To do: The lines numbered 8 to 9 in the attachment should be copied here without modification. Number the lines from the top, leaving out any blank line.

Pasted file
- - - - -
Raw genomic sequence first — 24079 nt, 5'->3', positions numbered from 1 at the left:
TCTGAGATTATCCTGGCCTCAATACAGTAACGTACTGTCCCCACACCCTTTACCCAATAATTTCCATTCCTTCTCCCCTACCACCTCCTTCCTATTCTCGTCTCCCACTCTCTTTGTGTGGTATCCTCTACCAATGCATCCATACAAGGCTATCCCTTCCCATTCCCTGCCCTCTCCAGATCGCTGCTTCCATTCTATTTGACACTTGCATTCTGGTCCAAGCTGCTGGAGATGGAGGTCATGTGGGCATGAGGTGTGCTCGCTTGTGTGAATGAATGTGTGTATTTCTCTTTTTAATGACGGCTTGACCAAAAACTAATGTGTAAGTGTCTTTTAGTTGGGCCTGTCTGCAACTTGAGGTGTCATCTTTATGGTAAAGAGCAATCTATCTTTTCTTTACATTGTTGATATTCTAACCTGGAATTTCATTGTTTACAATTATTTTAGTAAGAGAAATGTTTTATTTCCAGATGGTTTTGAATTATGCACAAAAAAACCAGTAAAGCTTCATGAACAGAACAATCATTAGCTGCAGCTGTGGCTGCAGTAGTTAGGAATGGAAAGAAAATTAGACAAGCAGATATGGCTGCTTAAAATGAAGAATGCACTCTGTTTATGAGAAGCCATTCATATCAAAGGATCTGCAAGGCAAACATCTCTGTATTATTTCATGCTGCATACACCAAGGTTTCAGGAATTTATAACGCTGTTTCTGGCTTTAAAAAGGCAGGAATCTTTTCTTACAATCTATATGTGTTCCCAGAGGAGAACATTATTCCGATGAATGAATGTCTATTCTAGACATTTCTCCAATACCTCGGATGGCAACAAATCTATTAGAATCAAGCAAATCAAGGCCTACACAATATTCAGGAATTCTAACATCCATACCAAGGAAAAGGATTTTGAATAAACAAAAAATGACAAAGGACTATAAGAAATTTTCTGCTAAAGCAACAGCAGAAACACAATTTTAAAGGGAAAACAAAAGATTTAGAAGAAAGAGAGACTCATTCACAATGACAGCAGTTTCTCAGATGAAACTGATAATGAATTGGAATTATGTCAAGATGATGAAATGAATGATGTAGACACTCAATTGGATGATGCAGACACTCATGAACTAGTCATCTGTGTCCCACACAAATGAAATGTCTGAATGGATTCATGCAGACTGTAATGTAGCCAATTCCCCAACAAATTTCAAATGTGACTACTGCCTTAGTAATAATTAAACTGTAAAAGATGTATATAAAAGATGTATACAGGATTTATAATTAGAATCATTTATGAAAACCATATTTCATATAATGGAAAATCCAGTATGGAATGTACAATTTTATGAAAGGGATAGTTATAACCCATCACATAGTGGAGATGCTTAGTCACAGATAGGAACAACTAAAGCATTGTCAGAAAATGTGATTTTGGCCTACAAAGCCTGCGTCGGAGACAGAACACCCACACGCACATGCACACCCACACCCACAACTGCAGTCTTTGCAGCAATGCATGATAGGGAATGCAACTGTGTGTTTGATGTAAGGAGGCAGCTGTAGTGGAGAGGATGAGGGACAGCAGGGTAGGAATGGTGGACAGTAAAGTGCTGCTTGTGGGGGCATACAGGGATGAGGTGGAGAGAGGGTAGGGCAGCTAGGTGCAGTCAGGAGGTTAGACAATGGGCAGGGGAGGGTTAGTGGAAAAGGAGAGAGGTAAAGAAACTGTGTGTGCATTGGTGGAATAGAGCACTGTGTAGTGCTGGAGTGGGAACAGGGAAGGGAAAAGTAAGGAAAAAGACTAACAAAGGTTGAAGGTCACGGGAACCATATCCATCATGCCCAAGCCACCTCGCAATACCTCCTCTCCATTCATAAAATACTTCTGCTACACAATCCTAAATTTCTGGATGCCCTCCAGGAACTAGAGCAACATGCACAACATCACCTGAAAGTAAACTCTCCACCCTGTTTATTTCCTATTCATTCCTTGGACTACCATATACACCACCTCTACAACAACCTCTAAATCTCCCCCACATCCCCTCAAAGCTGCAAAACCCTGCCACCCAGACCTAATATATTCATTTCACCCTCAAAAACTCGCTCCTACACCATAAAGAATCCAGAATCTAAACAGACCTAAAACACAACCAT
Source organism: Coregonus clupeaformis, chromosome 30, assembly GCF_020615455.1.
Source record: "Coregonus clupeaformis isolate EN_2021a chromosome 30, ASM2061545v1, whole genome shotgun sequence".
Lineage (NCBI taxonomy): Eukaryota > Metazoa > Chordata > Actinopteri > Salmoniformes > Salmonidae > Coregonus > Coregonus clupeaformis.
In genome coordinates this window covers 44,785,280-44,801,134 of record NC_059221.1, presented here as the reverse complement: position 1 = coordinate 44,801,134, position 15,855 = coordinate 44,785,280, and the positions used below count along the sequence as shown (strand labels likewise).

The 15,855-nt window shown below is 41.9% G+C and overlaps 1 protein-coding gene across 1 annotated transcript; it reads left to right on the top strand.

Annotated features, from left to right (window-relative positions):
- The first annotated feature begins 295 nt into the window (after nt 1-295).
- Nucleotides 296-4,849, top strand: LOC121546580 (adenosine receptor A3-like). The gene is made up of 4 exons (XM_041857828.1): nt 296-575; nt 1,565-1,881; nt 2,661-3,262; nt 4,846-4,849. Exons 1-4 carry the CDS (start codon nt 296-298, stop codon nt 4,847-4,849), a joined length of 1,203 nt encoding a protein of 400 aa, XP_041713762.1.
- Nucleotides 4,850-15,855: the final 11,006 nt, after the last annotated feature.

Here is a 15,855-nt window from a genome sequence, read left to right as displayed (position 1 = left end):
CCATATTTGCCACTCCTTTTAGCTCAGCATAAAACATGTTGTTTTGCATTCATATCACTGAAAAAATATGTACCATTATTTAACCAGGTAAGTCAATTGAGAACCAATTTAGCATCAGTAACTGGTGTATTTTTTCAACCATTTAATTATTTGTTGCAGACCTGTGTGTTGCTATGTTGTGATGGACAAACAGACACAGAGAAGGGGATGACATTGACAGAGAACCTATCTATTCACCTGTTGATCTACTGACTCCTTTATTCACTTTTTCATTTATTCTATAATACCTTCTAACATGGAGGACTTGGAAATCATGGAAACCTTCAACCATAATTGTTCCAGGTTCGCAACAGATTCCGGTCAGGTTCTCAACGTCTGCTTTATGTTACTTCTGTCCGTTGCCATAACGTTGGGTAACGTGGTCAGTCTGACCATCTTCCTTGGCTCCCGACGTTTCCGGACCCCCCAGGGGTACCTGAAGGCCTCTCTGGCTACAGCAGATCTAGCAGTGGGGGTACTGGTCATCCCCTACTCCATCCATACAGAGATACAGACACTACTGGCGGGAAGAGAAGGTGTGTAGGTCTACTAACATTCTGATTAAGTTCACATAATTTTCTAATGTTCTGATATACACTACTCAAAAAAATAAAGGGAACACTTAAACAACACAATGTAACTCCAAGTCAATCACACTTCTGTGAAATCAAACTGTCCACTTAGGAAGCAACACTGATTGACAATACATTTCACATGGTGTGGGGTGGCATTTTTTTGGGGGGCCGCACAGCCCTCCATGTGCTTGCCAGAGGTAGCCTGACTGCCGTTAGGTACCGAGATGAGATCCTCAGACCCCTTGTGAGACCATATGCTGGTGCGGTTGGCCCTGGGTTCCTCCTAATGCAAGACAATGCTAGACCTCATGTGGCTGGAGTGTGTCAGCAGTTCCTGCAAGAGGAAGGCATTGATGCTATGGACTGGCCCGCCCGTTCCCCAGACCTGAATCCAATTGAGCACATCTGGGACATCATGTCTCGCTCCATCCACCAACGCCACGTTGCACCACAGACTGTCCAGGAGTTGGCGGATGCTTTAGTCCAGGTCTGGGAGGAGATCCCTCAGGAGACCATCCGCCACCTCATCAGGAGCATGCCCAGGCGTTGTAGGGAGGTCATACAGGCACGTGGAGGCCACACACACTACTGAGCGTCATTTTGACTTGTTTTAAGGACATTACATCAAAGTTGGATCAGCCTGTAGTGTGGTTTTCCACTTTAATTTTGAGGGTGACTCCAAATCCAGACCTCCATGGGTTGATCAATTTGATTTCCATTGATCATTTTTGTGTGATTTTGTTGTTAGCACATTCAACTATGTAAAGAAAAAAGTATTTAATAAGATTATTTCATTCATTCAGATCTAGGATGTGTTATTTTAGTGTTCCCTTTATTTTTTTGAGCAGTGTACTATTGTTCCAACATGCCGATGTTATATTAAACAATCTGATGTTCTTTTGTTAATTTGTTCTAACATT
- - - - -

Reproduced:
Annotated features, from left to right (window-relative positions):
- The first annotated feature begins 295 nt into the window (after nt 1-295).